- 29 Jan 23
There are numerous career pathways awaiting young Irish people in the EU. Christopher Finn, who’s on the Junior Professionals Programme in the European Commission, shares his experiences with us from Luxembourg.
Experiencing life in another European country is the dream of many Irish students who are contemplating post-college life. But not all of them realise that pursuing a career within the European Union institutions or agencies can provide the perfect pathway to do so.
The work of the EU is remarkably wide-ranging, and as such, it recruits people with a variety of skill sets and backgrounds – whether that’s law, science, economics, agriculture, language or technology – for rewarding careers in Brussels, Luxembourg and Strasbourg.
The Government is currently offering lots of support to Irish citizens going through the EU recruitment process, in an effort to get more Irish people working within the institutions. Those supports include information sessions, practice test material, training webinars, interview coaching, and more.
A great way to get a foot in the door is through traineeship opportunities, which are usually paid, and last anywhere from three to 10 months – with numerous pathways available to secure temporary or permanent contracts after the traineeship ends. The European Personnel Selection Office (ESPO) also holds regular recruitment competitions.
Among the most important things to consider when looking to work for the EU are language skills, as most recruitment competitions require candidates to be fluent in one EU language and proficient in another. Keeping up a language throughout university is a great idea – and keep in mind that both English and Irish are official EU languages!
For Christopher Finn from Galway, who’s currently on the Junior Professionals Programme in the European Commission, it was a passion for languages that first led him to the EU.
“I originally wanted to become a French and Irish teacher, so I studied French and Irish at college in Galway,” he tells us, speaking from his office in Luxembourg. “I picked up Irish translation, thinking it would be a third subject that I’d never use in the future. But I kept it on, and started getting interested in careers in translation.”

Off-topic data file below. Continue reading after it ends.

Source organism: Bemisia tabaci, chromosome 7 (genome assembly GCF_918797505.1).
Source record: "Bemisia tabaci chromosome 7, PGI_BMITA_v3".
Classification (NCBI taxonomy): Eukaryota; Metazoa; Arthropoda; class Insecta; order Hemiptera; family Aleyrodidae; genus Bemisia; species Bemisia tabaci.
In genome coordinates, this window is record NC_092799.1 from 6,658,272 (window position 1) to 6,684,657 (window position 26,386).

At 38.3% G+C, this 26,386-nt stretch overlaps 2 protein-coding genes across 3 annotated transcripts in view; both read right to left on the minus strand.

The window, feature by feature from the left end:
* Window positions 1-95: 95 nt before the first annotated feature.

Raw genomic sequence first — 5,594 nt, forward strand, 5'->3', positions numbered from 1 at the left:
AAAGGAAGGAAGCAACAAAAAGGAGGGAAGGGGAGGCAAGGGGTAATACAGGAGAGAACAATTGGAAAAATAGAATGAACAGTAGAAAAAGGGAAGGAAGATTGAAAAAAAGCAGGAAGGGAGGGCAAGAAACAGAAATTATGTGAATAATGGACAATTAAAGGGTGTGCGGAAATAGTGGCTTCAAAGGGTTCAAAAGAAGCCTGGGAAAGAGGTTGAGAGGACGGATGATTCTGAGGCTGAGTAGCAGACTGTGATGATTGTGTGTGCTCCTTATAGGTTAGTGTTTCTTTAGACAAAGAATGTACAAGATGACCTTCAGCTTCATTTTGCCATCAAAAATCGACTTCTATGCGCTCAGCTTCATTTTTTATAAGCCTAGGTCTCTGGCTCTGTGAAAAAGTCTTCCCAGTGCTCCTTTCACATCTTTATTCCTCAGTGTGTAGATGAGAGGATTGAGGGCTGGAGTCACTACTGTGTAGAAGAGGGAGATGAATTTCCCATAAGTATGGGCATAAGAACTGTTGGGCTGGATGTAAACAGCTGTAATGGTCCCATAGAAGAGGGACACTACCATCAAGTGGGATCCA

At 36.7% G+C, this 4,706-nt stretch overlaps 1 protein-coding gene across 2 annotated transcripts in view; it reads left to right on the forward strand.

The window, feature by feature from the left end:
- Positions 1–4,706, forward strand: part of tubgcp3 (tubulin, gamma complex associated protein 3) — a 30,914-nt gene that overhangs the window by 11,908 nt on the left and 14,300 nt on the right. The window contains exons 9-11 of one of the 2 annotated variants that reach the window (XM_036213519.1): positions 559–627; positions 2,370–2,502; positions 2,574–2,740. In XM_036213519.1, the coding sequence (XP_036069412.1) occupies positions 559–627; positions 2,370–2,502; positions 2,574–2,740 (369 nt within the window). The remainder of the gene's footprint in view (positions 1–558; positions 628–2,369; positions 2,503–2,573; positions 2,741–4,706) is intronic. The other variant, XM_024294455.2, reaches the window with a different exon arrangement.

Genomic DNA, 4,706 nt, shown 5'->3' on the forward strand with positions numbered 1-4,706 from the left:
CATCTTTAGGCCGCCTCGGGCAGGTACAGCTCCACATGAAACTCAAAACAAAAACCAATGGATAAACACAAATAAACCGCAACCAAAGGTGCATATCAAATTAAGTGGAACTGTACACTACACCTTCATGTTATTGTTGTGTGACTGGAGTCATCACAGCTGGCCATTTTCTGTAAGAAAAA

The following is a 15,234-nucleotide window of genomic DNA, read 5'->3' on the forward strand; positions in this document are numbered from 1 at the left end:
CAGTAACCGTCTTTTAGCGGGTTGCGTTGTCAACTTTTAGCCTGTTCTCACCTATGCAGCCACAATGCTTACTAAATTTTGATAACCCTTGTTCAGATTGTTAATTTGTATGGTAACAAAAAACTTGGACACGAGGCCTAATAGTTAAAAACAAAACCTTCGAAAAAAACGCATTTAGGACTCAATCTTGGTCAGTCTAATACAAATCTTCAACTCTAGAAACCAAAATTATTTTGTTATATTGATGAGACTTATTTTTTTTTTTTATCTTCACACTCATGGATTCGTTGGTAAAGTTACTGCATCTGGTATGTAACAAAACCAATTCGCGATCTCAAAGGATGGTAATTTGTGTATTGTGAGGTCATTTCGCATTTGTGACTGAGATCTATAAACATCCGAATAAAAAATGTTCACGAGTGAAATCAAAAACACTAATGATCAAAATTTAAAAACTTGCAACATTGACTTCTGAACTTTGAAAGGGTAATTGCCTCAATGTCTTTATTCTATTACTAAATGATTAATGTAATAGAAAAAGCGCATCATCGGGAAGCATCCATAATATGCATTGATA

After college, Christopher travelled to France to teach English, during which time he applied for jobs through the CAST Permanent system – which offers a way to work within the EU as a contract agent – and was hired as an Irish-language proofreader in the Publications Office of the EU.
However, he’s recently made another big career move, taking the leap from languages to policy, to apply for the European Commission’s Junior Professionals Programme – a comprehensive learning, development and mobility programme, set up to retain and develop junior talents proven on the job.
His day-to-day work now largely involves analysing the implementation of policy in the European Commission’s health department, with a particular focus on cancer policy.
“You really have no idea what could come from one day to the next, which is really exciting,” he says. “And you can really sense that it’s not just a place that you have to stay fixed all the time. You can do so many different things over the span of your career.”
Roles in the EU tend to offer a healthy work-life balance – and life in Luxembourg has plenty of perks, Christopher points out.
“It was minus seven degrees this morning, but it’s still a lovely place to wake up to!” he laughs. “There’s a great Irish community here, with a GAA team, different expat groups, and Irish pubs, of course. Even in Luxembourg as a whole, there’s so many associations, clubs and sports teams you can be involved in. It’s so small – and safe – you can walk around anywhere. Public transport is free as well, so you don’t even think twice about getting around. You can go for hikes in the Ardennes on any weekend you like – when it’s not minus seven degrees!”
So, for people considering pursuing a career in the EU, Christopher’s advice is simple: “Go for it.”
“You’ll never regret it,” he resumes. “It’s a great opportunity to meet people from so many different backgrounds, who are extremely motivated, and are just lovely people. Get your foot in the door – because once you have, the amount of things you can accomplish is amazing.”
• More information about EU careers and the support on offer can be found at dfa.ie/eujobs or by emailing [email protected]
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